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Juan Gutierrez v. Jean M. Huntington and Clifford Huntington

August 10, 2011

JUAN GUTIERREZ, PLAINTIFF-APPELLANT,
v.
JEAN M. HUNTINGTON AND CLIFFORD HUNTINGTON, DEFENDANTS/THIRD-PARTY PLAINTIFFS-RESPONDENTS,
v.
JORGE CABRERADUARTE A/K/A JORGE CABRERA, THIRD-PARTY DEFENDANT.



On appeal from Superior Court of New Jersey, Law Division, Passaic County, Docket No. L-5068-08.

Per curiam.

NOT FOR PUBLICATION WITHOUT THE APPROVAL OF THE APPELLATE DIVISION

Submitted July 5, 2011

Before Judges Cuff and Fuentes.

Plaintiff Juan Gutierrez appeals from the order of the Law Division granting defendants Jean M. and Clifford Huntington's summary judgment motion and dismissing his personal injury cause of action. We reverse and remand.

Plaintiff was injured when he slipped on ice and fell onto the concrete patio abutting a single family house rented by third-party defendant Jorge Cabrera. At the time of the accident plaintiff was temporarily residing with Cabrera as his guest. Plaintiff sued the Huntingtons, alleging that the accident was caused by snow-covered ice that formed from water that pooled around a clogged drain in a depressed section of the patio. This drainage problem was exacerbated by the absence of roof gutters, which permitted precipitation from the roof to fall directly onto the patio. Plaintiff submitted a report from an engineer who opined the conditions of the patio violated a municipal ordinance that requires all premises to be graded to prevent the accumulation of stagnant water.

Relying on Patton v. The Texas Co., 13 N.J. Super. 42 (App. Div.), certif. denied, 7 N.J. 348 (1951), defendants moved for summary judgment arguing that, as a residential landlord, they are not liable for injuries sustained by a tenant or a tenant's guest "unless there has been fraudulent concealment of a latent defect." Id. at 47. In response, plaintiff urged the court to rely on the standard established in Section 358 of the Restatement (Second) of Torts (1965), which states:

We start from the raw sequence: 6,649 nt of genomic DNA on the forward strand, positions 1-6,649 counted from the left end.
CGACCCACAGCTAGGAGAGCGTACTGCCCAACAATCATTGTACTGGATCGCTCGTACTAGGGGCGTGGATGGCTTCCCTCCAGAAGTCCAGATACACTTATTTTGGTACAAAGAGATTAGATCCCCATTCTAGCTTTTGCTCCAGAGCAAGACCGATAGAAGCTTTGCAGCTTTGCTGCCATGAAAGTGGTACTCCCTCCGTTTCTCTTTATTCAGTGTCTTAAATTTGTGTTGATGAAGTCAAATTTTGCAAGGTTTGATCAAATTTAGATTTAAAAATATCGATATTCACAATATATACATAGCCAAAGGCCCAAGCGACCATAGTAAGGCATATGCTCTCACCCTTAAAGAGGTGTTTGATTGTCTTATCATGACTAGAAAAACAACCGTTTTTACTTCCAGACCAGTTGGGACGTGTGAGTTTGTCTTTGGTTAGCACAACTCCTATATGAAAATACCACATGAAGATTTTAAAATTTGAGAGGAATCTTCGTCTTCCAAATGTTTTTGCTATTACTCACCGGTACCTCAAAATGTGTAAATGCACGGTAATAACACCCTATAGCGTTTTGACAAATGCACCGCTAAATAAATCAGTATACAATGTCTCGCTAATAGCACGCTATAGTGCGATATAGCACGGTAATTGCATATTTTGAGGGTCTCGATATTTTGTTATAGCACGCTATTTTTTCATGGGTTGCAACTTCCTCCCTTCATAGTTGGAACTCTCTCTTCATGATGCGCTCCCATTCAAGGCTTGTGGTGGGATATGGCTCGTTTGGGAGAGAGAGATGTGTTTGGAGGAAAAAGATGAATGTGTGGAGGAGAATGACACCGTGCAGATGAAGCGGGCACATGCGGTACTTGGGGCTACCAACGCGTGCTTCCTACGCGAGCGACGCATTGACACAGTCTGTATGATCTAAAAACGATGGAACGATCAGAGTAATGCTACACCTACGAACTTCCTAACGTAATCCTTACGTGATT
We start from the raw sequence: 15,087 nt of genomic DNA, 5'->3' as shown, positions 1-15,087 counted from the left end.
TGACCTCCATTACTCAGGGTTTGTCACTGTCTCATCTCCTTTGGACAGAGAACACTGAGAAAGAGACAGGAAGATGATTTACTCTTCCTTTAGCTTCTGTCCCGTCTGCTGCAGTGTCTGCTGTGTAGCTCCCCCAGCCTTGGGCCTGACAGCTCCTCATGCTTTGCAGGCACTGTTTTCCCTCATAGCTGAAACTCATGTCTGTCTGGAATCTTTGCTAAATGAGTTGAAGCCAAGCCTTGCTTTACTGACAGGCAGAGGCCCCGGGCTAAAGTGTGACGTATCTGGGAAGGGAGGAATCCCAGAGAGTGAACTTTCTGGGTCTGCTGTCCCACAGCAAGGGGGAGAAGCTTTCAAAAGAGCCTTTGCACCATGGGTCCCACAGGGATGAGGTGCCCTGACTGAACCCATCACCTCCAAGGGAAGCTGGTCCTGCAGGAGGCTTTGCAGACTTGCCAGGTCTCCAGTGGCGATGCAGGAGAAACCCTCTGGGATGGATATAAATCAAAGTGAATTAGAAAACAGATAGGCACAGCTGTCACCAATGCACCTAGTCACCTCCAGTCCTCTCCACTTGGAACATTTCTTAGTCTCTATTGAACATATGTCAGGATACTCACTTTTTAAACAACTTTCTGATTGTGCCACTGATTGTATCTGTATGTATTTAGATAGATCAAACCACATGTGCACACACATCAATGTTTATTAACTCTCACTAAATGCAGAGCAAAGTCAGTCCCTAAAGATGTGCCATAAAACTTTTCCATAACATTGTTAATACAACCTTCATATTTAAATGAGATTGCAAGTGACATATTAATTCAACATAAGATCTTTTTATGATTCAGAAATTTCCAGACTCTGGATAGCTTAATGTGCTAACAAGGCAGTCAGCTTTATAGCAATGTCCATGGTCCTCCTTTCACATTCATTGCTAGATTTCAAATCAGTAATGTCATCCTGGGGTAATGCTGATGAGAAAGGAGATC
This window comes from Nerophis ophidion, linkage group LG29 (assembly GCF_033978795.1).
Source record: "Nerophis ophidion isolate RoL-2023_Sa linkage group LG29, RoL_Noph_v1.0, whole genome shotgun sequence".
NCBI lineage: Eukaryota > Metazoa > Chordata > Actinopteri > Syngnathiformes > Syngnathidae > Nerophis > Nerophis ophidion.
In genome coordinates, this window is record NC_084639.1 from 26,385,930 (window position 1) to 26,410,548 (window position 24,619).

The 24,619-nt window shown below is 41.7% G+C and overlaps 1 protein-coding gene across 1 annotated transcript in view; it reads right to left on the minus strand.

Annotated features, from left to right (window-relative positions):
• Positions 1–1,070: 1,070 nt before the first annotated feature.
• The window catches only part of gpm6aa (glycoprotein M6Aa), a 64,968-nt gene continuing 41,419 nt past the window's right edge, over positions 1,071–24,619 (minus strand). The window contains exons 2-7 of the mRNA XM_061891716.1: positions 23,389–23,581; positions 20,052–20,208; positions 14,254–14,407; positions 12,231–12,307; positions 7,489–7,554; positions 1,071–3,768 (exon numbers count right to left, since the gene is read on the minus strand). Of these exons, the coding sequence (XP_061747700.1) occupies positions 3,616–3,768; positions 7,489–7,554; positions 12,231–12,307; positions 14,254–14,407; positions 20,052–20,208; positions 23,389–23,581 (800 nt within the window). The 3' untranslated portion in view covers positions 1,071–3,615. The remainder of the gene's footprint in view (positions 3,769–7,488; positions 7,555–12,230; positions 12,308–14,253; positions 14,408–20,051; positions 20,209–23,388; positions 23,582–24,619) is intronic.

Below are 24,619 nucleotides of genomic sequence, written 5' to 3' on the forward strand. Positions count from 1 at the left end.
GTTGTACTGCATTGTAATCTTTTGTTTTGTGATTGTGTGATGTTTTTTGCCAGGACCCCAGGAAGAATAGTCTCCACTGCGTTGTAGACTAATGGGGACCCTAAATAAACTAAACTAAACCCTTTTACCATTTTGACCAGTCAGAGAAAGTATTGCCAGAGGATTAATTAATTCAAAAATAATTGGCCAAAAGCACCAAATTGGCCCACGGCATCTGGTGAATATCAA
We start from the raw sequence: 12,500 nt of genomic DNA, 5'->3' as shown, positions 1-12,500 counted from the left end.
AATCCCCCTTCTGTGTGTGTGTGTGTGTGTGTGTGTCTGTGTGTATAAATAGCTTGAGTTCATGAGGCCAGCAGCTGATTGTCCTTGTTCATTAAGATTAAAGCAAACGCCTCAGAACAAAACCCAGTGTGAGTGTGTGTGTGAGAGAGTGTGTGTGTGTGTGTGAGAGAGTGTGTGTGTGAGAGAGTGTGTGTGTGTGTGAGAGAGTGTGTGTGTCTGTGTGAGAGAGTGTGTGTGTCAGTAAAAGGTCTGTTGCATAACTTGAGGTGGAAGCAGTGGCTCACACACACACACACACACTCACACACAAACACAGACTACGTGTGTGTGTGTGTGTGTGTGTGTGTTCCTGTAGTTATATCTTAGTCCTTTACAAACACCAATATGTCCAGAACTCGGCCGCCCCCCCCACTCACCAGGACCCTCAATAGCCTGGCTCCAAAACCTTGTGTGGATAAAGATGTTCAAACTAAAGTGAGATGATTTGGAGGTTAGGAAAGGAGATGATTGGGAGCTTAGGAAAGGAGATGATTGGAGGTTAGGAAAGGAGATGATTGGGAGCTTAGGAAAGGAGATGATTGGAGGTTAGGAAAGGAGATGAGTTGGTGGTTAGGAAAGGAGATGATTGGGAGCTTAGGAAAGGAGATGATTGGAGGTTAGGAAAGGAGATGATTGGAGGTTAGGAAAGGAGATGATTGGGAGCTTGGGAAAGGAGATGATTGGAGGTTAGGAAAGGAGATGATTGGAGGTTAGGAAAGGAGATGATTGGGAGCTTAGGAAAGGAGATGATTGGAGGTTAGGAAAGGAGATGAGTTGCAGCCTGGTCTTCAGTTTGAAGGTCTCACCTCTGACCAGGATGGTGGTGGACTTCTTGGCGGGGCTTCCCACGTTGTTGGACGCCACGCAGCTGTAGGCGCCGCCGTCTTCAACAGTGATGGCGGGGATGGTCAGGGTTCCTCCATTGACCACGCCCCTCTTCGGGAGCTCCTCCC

(1) A lessor of land who conceals or fails to disclose to his lessee any condition, whether natural or artificial, which involves unreasonable risk of physical harm to persons on the land, is subject to liability to the lessee and others upon the land with the consent of the lessee or his sublessee for physical harm caused by the condition after the lessee has taken possession, if

(a) the lessee does not know or have reason to know of the condition or the risk involved, and

(b) the lessor knows or has reason to know of the condition, and realizes or should realize the risk involved, and has reason to expect that the lessee will not discover the condition or realize the risk.

(2) If the lessor actively conceals the condition, the liability stated in Subsection (1) continues until the lessee discovers it and has reasonable opportunity to take effective precautions against it. Otherwise the liability continues only until the vendee has had reasonable opportunity to discover the condition and to take such precautions.

Plaintiff relied on Reyes v. Egner, 404 N.J. Super. 433, 448-55 (App. Div. 2009), aff'd by equally divided court on other grounds, 201 N.J. 417 (2010), in which this court used Section 358 to determine the duty owed by a landlord to short-term tenants of a vacation home and their guests. The dangerous condition in Reyes involved an elevated deck and stairs which, given the plaintiff's unfamiliarity with the residence's layout, caused the plaintiff to fall and injure himself. Id. at 440-41.

The question before this court was whether the lessor and the lessee had "reason to know" of a condition that "involves unreasonable risk of physical harm." Id. at 461-62. Focusing on the short duration of the rental, we declined to follow Patton and held the defendant potentially liable. Ibid. Writing for the panel, Judge Sabatino concluded that, in such circumstances, the landowner's duties "should be defined consistent with the precepts of Section 358" of the Restatement. Ibid.

The short duration of the tenancy, however, was not the only factor we considered in Reyes. Because the dangerous condition created by the elevated deck was also a violation of the construction codes, this factor could be considered by a jury as "evidential if not conclusive" ...


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